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Julie E. Cumming

Title(s): 

Associate Dean, Research and Administration, Associate Professor - Department of Music Research

Office Number: 
A713
Phone Number: 
514-398-4535 ext. 0552
Email Address: 
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Biography: 

Julie E. Cumming received her B.A. in Music and Medieval Studies at Barnard CollegeColumbia University (1980), and her M.A. (1982) and Ph.D (1987) in Music and Medieval Studies at the University of California at Berkeley. She taught for seven years at Wellesley College before moving to McGill in 1992. In addition to musicology she has played the recorder professionally, helped run the summer workshop, Amherst Early Music, and conducted the Collegium at Wellesley College. She was the review editor for Historical Performance, the journal of Early Music America (1988-92), and review editor for the Journal of the American Musicological Society (2004-2008). She served as Director of Graduate Studies in Music at McGill from 2001-2003 and 2009-2010.  She is currently the Associate Dean of Research and Administration. 

Professor Cumming's major area of expertise is late Medieval and Renaissance polyphony, with a monograph on fifteenth-century music, The Motet in the Age of Du Fay (Cambridge University Press, 1999). She has published articles and reviews in Speculum (the journal of the Medieval Academy of America), the Journal of Musicology, New Grove Opera, and Early Music. Her current work focuses on fifteenth-century and sixteenth-century compositional process, with emphasis on the connections between improvisation and composition; she often collaborates with her colleague in Music Theory, Peter Schubert. Other areas of interest include analysis of Renaissance music, music printing in the Renaissance, baroque opera and digital humanities.  She is the principal investigator of a Digging into Data Challenge Grant: “ELVIS: Electronic Locator of Vertical Interval Successions: The first large data-driven research project on musical style”; the team includes five other scholars from McGill, 2 from the US, and 2 from Scotland. Undergraduate courses include the History Survey, Medieval Music, Renaissance Music, Baroque Opera, and Analysis of Early Music; graduate courses include Music Paleography (transcribing and singing from Medieval and Renaissance music notation) and Performance Practice; graduate seminar topics have included Monteverdi, Du Fay, Josquin, Ockeghem and Busnoys, the motet c. 1500, music printing in the sixteenth century, and madrigal and motet c. 1520-1565.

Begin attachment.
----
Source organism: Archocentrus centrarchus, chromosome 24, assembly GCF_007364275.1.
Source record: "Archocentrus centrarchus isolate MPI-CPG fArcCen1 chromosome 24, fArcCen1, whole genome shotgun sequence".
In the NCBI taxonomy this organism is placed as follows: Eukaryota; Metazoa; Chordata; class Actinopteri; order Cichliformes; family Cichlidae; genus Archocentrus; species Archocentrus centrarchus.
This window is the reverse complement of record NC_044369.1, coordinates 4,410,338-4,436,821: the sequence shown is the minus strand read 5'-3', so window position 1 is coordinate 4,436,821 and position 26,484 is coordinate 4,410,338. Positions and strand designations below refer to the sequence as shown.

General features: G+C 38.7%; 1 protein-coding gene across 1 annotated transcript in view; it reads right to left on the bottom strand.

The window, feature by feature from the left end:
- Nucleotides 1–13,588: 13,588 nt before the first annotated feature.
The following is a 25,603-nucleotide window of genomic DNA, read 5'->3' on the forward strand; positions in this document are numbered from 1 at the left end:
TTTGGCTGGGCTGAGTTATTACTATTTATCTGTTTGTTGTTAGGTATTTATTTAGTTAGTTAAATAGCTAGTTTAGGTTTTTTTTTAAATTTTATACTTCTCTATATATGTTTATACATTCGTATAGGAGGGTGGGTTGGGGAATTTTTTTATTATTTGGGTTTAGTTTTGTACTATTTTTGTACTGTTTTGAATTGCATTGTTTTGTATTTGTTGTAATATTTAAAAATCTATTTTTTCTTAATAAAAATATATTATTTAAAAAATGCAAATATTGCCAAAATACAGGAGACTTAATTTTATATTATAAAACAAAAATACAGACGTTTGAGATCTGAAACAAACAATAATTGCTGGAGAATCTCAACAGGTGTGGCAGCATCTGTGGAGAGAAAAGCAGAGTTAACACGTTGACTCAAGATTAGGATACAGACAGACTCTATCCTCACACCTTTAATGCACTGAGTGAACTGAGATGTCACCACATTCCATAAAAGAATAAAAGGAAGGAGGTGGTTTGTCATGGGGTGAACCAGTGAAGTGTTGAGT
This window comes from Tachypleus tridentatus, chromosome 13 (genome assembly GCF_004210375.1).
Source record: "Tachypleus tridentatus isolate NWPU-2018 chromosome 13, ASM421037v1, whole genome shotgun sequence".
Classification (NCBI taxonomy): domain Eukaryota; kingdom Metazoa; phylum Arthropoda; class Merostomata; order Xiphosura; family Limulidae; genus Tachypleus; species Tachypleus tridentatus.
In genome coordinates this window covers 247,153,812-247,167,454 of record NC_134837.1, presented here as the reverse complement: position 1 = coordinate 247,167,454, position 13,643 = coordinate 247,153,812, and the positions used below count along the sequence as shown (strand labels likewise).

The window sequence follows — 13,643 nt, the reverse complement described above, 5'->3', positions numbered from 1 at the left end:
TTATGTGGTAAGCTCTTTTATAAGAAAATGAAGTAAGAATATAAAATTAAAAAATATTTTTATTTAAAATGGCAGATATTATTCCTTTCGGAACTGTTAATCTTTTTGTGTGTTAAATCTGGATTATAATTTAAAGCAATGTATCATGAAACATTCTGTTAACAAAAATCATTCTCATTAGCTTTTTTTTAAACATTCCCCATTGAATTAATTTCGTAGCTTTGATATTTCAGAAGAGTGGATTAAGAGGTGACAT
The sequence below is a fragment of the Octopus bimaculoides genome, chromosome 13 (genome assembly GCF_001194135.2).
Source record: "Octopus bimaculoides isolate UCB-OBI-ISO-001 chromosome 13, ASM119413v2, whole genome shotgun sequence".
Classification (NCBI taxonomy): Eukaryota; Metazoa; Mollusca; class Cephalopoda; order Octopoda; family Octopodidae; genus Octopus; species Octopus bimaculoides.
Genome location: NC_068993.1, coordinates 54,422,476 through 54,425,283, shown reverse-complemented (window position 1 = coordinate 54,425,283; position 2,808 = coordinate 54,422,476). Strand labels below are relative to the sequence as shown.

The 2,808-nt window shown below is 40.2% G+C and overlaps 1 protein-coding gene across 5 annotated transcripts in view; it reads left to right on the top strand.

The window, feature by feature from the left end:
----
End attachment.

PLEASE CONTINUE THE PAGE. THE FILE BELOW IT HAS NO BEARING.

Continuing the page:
Professor Cumming has supervised dissertations on wind players in Spain c. 1600, early eighteenth-century English theatre music, espionage in Elizabethan England, parody masses, sine nomine masses in the fifteenth century, and music and the plague in the Renaissance. She has supervised M.A. theses on Hildegard von Bingen, fifteenth-century chansons, Heinrich Biber, Handel's borrowing, madrigal and lute song, and repetition in the music of Compère, motets on texts from the Song of Songs, Marian motets and confraternities in the early sixteenth century, and Ariosto settings from sixteenth-century Verona.